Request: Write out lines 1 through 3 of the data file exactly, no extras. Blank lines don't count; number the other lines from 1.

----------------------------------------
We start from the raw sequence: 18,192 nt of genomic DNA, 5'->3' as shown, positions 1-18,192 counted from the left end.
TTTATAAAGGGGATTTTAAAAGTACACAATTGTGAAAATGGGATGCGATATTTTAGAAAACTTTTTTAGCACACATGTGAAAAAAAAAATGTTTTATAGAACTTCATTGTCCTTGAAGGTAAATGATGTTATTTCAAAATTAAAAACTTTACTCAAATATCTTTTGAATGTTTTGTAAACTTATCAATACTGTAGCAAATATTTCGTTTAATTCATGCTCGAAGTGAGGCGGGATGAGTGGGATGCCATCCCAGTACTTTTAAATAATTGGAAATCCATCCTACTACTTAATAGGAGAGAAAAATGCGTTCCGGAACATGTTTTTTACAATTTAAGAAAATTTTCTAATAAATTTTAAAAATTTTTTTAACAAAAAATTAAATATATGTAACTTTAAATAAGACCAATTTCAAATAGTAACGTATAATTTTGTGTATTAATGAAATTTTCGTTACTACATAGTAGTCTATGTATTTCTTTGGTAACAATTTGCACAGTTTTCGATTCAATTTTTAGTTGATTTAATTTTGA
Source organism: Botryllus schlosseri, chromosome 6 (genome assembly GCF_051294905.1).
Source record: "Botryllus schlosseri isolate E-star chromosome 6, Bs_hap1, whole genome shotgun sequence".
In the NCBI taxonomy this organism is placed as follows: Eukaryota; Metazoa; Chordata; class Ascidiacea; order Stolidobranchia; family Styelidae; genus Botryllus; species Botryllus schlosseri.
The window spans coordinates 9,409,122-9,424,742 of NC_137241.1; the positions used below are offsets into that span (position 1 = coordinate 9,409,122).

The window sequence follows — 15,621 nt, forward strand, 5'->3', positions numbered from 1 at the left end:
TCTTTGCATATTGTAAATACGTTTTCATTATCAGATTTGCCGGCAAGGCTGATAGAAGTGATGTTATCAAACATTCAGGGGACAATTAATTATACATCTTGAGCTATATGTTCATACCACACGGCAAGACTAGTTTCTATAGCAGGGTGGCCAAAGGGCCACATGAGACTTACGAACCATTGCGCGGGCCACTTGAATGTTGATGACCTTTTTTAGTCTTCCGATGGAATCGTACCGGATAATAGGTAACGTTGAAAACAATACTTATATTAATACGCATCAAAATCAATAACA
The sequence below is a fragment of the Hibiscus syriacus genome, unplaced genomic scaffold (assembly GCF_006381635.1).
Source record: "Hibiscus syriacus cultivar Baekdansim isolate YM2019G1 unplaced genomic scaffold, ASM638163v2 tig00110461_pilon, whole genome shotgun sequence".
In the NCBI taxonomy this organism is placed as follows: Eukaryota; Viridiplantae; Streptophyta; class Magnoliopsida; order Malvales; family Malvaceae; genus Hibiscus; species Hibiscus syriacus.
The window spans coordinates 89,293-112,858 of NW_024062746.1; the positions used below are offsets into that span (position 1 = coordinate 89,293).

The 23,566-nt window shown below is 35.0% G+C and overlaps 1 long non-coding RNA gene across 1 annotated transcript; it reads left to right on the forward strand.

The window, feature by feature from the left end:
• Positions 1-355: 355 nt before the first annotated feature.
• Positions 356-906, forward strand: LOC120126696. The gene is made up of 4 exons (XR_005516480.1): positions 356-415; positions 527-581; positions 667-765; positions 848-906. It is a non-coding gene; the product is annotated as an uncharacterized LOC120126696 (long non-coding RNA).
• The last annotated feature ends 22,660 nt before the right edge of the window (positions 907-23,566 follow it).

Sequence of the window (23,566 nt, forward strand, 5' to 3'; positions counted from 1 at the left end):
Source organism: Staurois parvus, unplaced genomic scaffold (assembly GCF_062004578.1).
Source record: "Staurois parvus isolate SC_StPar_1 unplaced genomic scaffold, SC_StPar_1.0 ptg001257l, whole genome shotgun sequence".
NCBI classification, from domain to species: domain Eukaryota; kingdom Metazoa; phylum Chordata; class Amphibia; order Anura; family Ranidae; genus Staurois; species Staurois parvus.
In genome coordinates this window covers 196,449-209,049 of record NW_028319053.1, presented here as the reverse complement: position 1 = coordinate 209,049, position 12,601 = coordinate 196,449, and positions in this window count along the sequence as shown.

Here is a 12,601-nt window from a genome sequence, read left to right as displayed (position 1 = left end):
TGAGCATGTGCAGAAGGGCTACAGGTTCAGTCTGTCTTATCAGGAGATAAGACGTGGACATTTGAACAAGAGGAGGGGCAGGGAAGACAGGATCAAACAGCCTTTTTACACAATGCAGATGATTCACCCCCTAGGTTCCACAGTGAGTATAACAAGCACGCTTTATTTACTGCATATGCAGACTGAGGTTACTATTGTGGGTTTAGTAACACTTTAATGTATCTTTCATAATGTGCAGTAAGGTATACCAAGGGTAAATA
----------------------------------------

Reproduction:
We start from the raw sequence: 18,192 nt of genomic DNA, 5'->3' as shown, positions 1-18,192 counted from the left end.
TTTATAAAGGGGATTTTAAAAGTACACAATTGTGAAAATGGGATGCGATATTTTAGAAAACTTTTTTAGCACACATGTGAAAAAAAAAATGTTTTATAGAACTTCATTGTCCTTGAAGGTAAATGATGTTATTTCAAAATTAAAAACTTTACTCAAATATCTTTTGAATGTTTTGTAAACTTATCAATACTGTAGCAAATATTTCGTTTAATTCATGCTCGAAGTGAGGCGGGATGAGTGGGATGCCATCCCAGTACTTTTAAATAATTGGAAATCCATCCTACTACTTAATAGGAGAGAAAAATGCGTTCCGGAACATGTTTTTTACAATTTAAGAAAATTTTCTAATAAATTTTAAAAATTTTTTTAACAAAAAATTAAATATATGTAACTTTAAATAAGACCAATTTCAAATAGTAACGTATAATTTTGTGTATTAATGAAATTTTCGTTACTACATAGTAGTCTATGTATTTCTTTGGTAACAATTTGCACAGTTTTCGATTCAATTTTTAGTTGATTTAATTTTGA
Source organism: Botryllus schlosseri, chromosome 6 (genome assembly GCF_051294905.1).